Learn to Prioritize Using the Eisenhower Matrix

Whether you are a student, an employee or you are handling your own business, there are times when you are overwhelmed by simple and complex  tasks in our every day lives. Sometimes, it really gets so overwhelming that we do not know where to start anymore. You have to respond to the email but at the same time you are also rushing to finish a presentation. What do you do? What task do you prioritize? I have also struggled in choosing which tasks should I do first and which tasks can I put on hold. That is until I’ve tried using the Eisenhower Matrix.

The Einsehower Box is a decision matrix method/tool that will help us determine which tasks to prioritize using two categories – urgency and importance.

To learn this simple and easy method, just continue reading this post.

How to Use the Eisenhower Box?

Using this is simple. Whenever you have a task, you have to recognize whether that task is urgent or not and whether the task is important or not. Classifying tasks depends on your standards and what you deem as urgent or important. Personally, I classify tasks as urgent when the deadline is near. These are calls that you need to do before noon or reports that you need to submit within the day. These tasks are time-constrained. And then, I classify tasks as important when not finishing the task would result in serious consequences. Example of this may be a book report that will consist 10% of your overall grade or a powerpoint for tomorrow’s meeting with investors.

Basically, the Eisenhower Box helps in organizing your tasks into 4 categories based on urgency and importance. Eisenhower Box is a 2×2 matrix in which the columns are for urgency and the rows are for importance. So, the Eisenhower Box has quadrants. The principle is to place that particular task into the corresponding box and decide actions to be done based on the task’s placement in the Eisenhower Box.

To elaborate, here are the quadrants of the Eisenhower Matrix:

QUADRANT 1: URGENT AND IMPORTANT

These are the tasks that you should prioritize. These are usually the tasks with a deadline hanging over your head and not finishing the task would affect your overall goal. So, you must do these tasks as soon as you can.

QUADRANT 2: NOT URGENT BUT IMPORTANT

These are the tasks that you must do such that being unable to accomplish the task/s would result to negative consequences on your long-term goals. However, these tasks are not time-constrained. Meaning, these tasks should be done but it can be done later on. Examples of these tasks are preparing for a presentation that is 2 weeks away or writing notes for future examinations. I would suggest that you find a way to remind yourself of these tasks by writing them in your planner or calendar or using your smartphones and set up a notification. The key word here is schedule.

QUADRANT 3: URGENT BUT NOT IMPORTANT

Like the tasks in Quadrant 1, tasks that belong here in Quadrant 3 is time-sensitive such that it must be done immediately. However, these tasks won’t really affect you much. So, these are the tasks that you assign to someone else if you have an assistant or people on your team or even study buddies. If you are doing tasks on your own, you should also do these tasks but not in the expense of tasks that would fall in Quadrant 1. If your Quadrant 1 tasks are done then it’s time to pay attention to these tasks.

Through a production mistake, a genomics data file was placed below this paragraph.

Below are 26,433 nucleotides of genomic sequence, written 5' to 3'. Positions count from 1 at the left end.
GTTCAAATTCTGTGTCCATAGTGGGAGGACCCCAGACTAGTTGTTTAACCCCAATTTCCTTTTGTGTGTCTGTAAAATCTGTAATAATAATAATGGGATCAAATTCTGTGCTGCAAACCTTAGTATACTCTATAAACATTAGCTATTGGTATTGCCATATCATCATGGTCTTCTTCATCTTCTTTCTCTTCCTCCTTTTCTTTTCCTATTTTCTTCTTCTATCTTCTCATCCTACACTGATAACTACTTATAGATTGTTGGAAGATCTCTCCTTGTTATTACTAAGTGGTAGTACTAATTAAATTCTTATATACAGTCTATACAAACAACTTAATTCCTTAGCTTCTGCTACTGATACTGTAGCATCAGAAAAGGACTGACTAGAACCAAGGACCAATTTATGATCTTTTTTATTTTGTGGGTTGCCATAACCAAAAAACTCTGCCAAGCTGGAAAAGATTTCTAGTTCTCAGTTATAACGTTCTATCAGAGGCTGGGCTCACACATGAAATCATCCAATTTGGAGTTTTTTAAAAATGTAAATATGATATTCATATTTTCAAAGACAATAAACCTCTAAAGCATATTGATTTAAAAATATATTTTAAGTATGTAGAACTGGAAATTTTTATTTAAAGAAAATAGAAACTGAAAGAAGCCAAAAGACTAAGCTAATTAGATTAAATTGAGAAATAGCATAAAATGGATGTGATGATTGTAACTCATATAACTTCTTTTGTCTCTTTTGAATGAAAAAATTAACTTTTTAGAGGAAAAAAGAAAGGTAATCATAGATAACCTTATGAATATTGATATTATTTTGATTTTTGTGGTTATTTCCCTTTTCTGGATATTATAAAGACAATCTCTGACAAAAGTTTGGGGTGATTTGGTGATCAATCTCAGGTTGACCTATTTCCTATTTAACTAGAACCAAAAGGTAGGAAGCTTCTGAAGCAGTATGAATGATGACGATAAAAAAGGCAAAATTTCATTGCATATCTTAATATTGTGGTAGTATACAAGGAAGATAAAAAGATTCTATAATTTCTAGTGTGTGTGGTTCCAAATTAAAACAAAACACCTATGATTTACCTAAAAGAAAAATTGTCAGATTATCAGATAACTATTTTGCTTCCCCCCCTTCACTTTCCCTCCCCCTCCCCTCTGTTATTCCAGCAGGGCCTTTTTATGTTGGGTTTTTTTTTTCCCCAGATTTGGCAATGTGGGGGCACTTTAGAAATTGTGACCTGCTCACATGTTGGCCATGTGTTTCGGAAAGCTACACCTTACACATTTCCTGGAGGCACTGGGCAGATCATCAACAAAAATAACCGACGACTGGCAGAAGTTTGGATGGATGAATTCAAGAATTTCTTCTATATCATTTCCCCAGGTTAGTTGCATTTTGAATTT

QUADRANT 4: NOT URGENT AND NOT IMPORTANT

Okayy… so what do you do with tasks that are neither urgent nor important? Nothing. They aren’t really tasks so you don’t need to do it all. Example of these are binge-watching a new Netflix series or scrolling through Facebook and Twitter. Maybe you can do this on your free time but if you have other tasks on your to-do-lists, just ignore what’s in this quadrant.

Related post: How to Become More Productive with the Pomodoro Technique?

How did the Eisenhower Box help me?

There are tons of times when I thought that I was being productive. I’ve cleaned up my desk. Yay! My email is tidy. Yay! I’ve started reading my lecture notes for a quiz two days away. Yay! And then suddenly I realized that I no longer have time to write a paper that is to be submitted the next day. My productivity was an illusion. I was accomplishing tasks… but not the right tasks. That is until I’ve learned about the Eisenhower Box. I was able to prioritize what I really needed to do. The illusion of being productive has become a reality.

What tools do you need for the Eisenhower Matrix?

The best part about this method is that any thing you can write on is okay to use. You can use just your scratch papers, even old receipts you just found on your desk will do! But, if you have white boards on display in your room, that will be best since you can easily see your Eisenhower Box and you can easily edit its contents. You can also use a blank paper and clip that into your clipboard. In short, any thing as long as you can write on it will do! No fancy items required.

However, to help you start and be more motivated to try out Eisenhower Matrix and help your, you can download a free Eisenhower Matrix Template. This template can be used on your mobile devices, tablets or you can print it. Download the template here.

Overall…

Using the Eisenhower Box is easy. It will help you decide which tasks to prioritize and which tasks to drop. The principle is not how much tasks are done but to allot your time to tasks that really needs to be done.


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